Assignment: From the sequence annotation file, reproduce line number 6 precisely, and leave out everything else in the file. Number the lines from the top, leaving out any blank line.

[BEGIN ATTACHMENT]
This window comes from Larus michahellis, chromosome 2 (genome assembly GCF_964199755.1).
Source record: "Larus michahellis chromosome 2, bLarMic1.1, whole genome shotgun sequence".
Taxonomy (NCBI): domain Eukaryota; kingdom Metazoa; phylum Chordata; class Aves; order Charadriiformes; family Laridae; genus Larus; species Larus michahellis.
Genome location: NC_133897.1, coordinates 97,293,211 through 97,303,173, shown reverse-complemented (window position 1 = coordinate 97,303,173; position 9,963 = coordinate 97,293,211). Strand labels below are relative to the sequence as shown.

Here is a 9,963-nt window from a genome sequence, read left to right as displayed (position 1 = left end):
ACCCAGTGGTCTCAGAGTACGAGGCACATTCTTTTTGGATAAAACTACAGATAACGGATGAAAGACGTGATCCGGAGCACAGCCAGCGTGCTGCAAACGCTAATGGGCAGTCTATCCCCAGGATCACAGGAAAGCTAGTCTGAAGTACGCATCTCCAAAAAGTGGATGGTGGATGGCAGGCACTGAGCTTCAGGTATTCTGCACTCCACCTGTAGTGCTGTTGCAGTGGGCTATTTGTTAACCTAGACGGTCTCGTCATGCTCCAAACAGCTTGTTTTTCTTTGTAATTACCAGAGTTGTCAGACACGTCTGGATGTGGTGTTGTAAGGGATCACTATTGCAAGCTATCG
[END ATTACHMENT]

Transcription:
ACCCAGTGGTCTCAGAGTACGAGGCACATTCTTTTTGGATAAAACTACAGATAACGGATGAAAGACGTGATCCGGAGCACAGCCAGCGTGCTGCAAACGCTAATGGGCAGTCTATCCCCAGGATCACAGGAAAGCTAGTCTGAAGTACGCATCTCCAAAAAGTGGATGGTGGATGGCAGGCACTGAGCTTCAGGTATTCTGCACTCCACCTGTAGTGCTGTTGCAGTGGGCTATTTGTTAACCTAGACGGTCTCGTCATGCTCCAAACAGCTTGTTTTTCTTTGTAATTACCAGAGTTGTCAGACACGTCTGGATGTGGTGTTGTAAGGGATCACTATTGCAAGCTATCG